On clearing the bridges of traders, Bello said it has been challenging, explaining that the traders, alongside some miscreants, had severally attacked the road safety officials.
On his part, Jonathan Ukairo, head, information and outreach unit of the Abuja Environmental Protection Board, AEPB, while speaking on a radio programme recently said even though the board was aware of the activities of the some residents who had turned the pedestrian bridges into market, it could not tackle the challenge alone. Ukairo called for a multidimensional approach to eradicating the menace, adding that the board’s effort at arresting some of the hawkers has been futile in curbing the menace. Stating that the bridge project is uncompleted, he said: “Those projects are still under construction, so they are have not been handed over to the FCT Administration and usually part of our job is to ensure that infrastructure is properly used.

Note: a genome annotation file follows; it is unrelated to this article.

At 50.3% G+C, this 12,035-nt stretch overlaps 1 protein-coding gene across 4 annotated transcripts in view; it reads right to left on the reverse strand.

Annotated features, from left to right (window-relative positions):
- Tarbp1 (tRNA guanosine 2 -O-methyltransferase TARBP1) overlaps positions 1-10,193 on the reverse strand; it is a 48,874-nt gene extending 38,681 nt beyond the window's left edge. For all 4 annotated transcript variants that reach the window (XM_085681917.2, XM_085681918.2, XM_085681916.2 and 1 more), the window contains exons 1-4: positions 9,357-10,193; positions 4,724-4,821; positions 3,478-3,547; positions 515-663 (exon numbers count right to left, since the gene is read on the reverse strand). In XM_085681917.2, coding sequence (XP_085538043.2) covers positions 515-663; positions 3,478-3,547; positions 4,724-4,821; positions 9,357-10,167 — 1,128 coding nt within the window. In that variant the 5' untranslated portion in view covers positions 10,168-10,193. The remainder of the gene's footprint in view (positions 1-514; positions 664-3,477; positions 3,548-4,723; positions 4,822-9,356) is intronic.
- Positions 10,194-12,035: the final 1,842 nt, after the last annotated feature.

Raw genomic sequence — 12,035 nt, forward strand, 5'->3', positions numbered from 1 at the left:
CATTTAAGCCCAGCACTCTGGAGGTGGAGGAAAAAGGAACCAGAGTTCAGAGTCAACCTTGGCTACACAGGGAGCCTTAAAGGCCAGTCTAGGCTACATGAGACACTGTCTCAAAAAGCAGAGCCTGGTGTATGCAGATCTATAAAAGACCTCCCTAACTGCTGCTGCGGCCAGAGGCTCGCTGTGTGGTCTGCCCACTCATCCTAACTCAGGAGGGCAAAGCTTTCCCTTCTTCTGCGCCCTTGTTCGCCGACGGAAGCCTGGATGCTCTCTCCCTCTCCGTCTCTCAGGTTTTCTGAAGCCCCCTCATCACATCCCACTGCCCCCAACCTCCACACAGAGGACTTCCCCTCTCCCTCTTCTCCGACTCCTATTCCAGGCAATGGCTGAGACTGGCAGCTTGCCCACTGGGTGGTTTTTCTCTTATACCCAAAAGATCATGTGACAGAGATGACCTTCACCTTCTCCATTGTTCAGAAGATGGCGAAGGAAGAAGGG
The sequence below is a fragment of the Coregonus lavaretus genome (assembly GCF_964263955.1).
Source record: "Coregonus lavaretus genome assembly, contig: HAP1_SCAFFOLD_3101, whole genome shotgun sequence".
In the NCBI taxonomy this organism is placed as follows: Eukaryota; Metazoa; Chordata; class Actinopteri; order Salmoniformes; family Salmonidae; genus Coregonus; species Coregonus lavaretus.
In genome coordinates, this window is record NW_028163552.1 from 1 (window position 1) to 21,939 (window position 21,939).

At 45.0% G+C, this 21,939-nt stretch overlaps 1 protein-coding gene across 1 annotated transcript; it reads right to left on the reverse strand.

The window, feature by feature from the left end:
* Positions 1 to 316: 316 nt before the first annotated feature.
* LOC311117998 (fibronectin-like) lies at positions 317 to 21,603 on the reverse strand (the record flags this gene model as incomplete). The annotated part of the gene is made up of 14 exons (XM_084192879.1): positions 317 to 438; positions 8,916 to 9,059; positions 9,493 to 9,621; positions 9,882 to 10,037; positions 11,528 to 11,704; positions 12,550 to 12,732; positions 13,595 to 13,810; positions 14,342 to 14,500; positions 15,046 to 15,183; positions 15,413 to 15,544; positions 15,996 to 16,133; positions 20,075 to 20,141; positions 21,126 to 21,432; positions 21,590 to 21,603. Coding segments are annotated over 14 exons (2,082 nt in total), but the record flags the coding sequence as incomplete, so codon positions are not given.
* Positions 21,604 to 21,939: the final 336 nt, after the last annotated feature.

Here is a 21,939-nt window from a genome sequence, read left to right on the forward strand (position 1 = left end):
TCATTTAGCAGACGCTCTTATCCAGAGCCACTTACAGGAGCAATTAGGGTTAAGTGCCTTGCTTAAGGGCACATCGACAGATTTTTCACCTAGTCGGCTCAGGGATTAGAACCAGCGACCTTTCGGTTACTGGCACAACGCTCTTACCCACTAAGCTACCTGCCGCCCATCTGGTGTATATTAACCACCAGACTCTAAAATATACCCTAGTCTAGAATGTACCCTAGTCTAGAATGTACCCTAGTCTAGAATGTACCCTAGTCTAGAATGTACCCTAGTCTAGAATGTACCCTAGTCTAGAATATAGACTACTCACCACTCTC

“We have been after them several times but the sustainability has not been there. Maybe, it is because it is still under construction; it is not commissioned nor handed over. I believe that all the agencies of government and the FCTA should put resources together to ensure that it is taken care of, when that project is handed over,” he added.
Ukairo also likened the bridges to uncompleted buildings in Abuja. He said: “Presently it is like uncompleted building you see some people use it as a make shift residence. We have raided the places but we found out that they still come back because we are not in full charge as it is still under construction.”
He, however, said the hawkers on the bridge are not enough reason for pedestrian to risk their lives while crossing the road. “They are expected to use it because it is safer than to risk their lives. The point is you when that place is fully commissioned and there are no hawkers people will still jump across the street.”